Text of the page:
When first arriving on a scene like this, I like to experiment with longer exposures. I usually switch my camera to bulb mode – where I can keep the shutter open for as long as I want – and I use my remote release to shoot several exposures, each of a different length. The LCD on the back of the camera gives me an idea of how the length of exposure is impacting the photograph, and a peek at the histogram confirms any adjustments I might need to make.

A sturdy tripod is a must in this type of situation, as is a remote cable release. With exposures of this length any vibration of the camera can cause a blurry image, so I will make sure to solidly anchor my tripod, I’ll flip up the mirror, and then use the remote release so that I don’t have to even touch the camera. While the exposure develops, there’s not much more I can do, other than get out from behind the viewfinder, take a few deep breaths, and truly soak in the scene – these are the moments that mean the most to me. I don’t say it that often, but as with the photograph I made last weekend in Acadia… I like this photograph.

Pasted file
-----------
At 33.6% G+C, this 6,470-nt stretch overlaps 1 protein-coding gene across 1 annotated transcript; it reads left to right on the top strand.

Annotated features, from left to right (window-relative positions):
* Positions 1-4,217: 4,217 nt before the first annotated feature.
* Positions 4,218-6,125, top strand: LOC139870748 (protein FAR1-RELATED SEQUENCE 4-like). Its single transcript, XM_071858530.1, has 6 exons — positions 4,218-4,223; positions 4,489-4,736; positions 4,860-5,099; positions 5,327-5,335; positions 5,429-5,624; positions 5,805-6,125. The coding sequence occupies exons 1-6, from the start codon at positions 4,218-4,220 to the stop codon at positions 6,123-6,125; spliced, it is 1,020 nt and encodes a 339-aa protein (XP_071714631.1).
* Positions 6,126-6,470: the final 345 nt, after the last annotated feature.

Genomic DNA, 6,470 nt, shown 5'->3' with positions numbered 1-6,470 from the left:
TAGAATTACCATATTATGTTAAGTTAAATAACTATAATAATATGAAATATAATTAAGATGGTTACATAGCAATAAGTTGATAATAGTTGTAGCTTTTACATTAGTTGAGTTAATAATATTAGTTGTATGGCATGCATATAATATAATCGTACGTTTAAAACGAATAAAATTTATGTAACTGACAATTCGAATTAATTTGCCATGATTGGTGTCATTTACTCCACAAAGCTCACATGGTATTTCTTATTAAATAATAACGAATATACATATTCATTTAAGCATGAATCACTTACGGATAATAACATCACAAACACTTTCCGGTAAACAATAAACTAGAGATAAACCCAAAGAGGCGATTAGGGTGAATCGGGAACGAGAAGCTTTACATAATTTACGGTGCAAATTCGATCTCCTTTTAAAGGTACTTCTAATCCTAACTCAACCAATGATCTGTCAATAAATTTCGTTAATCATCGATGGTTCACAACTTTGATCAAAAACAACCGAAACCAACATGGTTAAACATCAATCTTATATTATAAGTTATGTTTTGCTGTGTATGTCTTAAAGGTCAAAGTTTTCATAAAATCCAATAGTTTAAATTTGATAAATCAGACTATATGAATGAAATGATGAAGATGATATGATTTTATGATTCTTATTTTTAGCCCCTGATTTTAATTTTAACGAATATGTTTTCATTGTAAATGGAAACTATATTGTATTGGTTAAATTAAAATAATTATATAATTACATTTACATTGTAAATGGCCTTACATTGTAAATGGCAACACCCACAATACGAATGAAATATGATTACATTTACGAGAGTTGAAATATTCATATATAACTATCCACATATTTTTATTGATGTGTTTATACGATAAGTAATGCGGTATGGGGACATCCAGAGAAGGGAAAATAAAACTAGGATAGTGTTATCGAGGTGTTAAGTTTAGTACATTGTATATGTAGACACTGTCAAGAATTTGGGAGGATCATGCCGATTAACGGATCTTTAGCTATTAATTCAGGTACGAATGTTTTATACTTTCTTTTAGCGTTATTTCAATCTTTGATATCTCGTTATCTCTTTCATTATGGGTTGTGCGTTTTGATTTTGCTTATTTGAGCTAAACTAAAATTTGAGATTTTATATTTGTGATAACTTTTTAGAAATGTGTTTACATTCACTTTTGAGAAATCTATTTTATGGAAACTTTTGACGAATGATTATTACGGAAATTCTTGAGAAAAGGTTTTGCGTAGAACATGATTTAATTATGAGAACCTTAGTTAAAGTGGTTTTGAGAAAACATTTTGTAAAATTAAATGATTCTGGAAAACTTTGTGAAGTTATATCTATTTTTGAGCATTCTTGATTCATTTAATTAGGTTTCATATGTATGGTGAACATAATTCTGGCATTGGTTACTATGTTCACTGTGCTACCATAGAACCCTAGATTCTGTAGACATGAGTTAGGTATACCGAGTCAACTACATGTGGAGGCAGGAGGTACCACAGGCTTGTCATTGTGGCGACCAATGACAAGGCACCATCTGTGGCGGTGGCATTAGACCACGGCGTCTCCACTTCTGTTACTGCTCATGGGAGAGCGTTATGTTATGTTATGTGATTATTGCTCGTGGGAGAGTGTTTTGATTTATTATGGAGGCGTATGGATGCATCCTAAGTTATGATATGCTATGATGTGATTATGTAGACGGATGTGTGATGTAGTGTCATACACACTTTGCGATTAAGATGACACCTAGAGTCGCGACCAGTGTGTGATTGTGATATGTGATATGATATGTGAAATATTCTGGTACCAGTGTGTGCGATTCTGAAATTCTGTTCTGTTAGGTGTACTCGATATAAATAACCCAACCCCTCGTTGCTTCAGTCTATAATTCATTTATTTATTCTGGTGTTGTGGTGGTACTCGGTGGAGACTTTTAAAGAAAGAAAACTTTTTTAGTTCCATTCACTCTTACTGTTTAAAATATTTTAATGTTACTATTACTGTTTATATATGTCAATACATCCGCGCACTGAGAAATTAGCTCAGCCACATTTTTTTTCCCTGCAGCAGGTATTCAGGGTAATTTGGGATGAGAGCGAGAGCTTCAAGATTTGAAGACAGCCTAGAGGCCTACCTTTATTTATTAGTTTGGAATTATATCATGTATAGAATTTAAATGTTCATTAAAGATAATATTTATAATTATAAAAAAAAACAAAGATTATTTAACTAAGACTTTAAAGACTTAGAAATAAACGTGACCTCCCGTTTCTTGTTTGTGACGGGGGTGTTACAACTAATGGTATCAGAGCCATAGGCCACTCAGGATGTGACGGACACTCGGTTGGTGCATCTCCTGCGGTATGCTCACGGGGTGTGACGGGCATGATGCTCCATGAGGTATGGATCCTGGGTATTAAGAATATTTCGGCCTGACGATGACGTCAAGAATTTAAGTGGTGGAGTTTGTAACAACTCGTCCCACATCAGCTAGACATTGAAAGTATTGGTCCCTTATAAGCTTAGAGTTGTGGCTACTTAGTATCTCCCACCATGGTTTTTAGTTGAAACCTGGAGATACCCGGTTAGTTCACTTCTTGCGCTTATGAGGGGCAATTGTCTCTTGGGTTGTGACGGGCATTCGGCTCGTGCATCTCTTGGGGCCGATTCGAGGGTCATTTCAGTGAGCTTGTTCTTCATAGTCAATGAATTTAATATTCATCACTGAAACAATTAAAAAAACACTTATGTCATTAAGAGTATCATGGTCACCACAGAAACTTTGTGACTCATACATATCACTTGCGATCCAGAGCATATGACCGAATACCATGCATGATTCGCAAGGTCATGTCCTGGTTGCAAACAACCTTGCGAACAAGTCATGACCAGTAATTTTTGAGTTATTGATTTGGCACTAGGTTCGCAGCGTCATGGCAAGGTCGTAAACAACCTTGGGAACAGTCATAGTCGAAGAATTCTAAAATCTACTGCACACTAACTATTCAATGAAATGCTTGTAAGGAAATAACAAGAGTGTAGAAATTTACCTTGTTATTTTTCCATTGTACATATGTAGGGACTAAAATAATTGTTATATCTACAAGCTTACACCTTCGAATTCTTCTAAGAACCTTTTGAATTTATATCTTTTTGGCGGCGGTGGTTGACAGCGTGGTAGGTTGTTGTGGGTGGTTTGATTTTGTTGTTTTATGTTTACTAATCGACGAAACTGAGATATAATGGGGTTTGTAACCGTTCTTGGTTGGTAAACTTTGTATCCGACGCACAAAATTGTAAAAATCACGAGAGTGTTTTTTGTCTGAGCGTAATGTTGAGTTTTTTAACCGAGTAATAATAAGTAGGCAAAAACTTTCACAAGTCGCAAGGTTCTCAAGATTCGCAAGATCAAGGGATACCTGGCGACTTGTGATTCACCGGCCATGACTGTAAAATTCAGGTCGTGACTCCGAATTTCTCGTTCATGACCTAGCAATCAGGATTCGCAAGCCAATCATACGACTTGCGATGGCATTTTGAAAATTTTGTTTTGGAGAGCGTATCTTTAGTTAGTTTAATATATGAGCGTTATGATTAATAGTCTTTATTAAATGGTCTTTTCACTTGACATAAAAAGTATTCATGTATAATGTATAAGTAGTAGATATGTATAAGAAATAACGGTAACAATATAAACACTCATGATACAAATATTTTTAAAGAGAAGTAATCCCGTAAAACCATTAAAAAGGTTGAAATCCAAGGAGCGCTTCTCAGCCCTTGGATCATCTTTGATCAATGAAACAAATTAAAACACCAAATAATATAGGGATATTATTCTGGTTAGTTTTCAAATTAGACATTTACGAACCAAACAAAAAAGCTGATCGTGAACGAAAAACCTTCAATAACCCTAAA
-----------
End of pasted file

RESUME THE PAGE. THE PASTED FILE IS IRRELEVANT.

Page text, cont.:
The blue hour

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Every morning as the dark night sky slowly loosens its grip and yields to the start of a new day, light that is soft and cool in color stretches across the wakening landscape. On a day that begins with more clouds, this peaceful period of time can produce light that is distinctly blue in color, and is often referred to as the “blue” hour. In fact, this wonderful twilight period can be experienced both in the morning and evening; it’s that time when we are in between daylight and darkness.

Last Friday meant an early start to attend a work-related one-day conference in Portland, so I figured why not set the alarm even earlier than I needed to, and build in a brief photo adventure a little further south than I usually get to explore. I considered a variety of options to stop and shoot between here and Portland, but the more I looked at the schedule I had to keep, the more I realized that wherever I finally decided to photograph, it was going to have to be close to Portland.

The late winter paints much of the Maine landscape with stark and still leafless trees, dull dormant grasses, and streams and rivers covered in thin and often dirty ice. While I appreciate that seasonal changes bring new opportunities for landscape photography, I just can’t seem to get excited for this type of scene. The ocean however, consistently displays its most basic elements steadfastly and regardless of season, so I devised a plan to visit what is a very often-photographed location… Portland Head Light.